Nashville, TN, early February, 2012

I considered the long expanse of the weekend, and what I would do with myself. It occurred to me how much work simplifies life by putting free time into perspective (yet Roth said, in one of his books, there is no real perspective, and that is an idea perhaps worth looking into. I might also add that whether time is free is also a matter of perspective). This Intimate Thought came to me because it was, or would be, I’m not sure of the proper tense, my last weekend of true unemployment. No, it wasn’t truly my last weekend of unemployment, but within the confines of this narrative, as far as I know, it was.

I walked to an old fashioned diner with Lewis for breakfast and had biscuits with gravy, one of my favorite southern delicacies. It was a pleasant start to the day. One of the servers complimented me on my glasses.

It was cold outside. After I returned to the apartment, I didn’t feel disposed towards leaving it again. I don’t know what it was, but suddenly I felt out of sorts. Wait, I think an Intimate Thought is coming. I wasn’t too out of sorts, but out of sorts. But I am rarely actually in my sorts, when I think about it, and I think about it a lot. It seems to me that part of what keeps me going is a constant sorting out (of my sorts) and then a resorting, etc., to find the best assortment. I like the word “sort” in the context of this locution, it says so much more than what I first intended.

I spent the day watching movies and writing, I forgot what else, the time passed.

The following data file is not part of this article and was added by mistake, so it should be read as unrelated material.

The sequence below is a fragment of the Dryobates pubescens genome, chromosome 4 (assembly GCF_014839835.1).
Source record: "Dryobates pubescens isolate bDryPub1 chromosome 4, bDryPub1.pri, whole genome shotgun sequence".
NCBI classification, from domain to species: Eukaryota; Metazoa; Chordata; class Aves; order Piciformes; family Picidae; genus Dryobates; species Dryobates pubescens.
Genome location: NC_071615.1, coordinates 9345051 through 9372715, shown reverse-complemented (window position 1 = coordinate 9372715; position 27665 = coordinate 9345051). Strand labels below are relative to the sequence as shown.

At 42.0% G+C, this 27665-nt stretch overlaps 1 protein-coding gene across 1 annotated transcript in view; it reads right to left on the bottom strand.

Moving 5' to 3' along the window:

On Sunday I also stayed in, doing some writing here and there. Again it escapes me what else I did. My next post will be an hour-by-hour account of a day. In the late afternoon towards sunset I felt drowsy sitting in front of my computer so I decided to take a walk. My street is on a rising slope and it seems to be headed towards some vantage point. Forgive the shifts in tense here, sometimes I’m not sure if what I’m looking for is the past or the present. I wanted to confirm this suspicion, about the vantage point I mean, and see what it was all about. I followed it up, took a turn, and discovered a small street that circled around a hill. On the top of it there was a small park called “Lover’s park,” which is really just the top of a hill flattened out with a some electrical machinery fenced in (this kind of thing always seems to turn up in what would otherwise be a picturesque scene, like a big red pimple on clear, smooth skin). From the top I could see downtown Nashville. The sun was setting. In the opposite direction I looked at the orange glow on the horizon. There were in fact some lovers holding hands, talking and enjoying the view. I heard a woman say, “can I bring up something disagreeable?” I liked her use of that word, ‘disagreeable,’; it’s something I would say. Her tone suggested that it actually wasn’t disagreeable, whatever it was. I didn’t find out, though you know I tried. I felt at peace, momentarily. Then quickly I felt uncomfortable since everyone else there was a couple. The following thoughts occurred to me: People seem to persecute themselves so relentlessly and mercilessly for being single. Then they persecute the couples too, for their stinking complacency; or better yet, they predict the relationship’s inevitable ruin, another form of persecution. I strolled down the hill back home, happily, happily.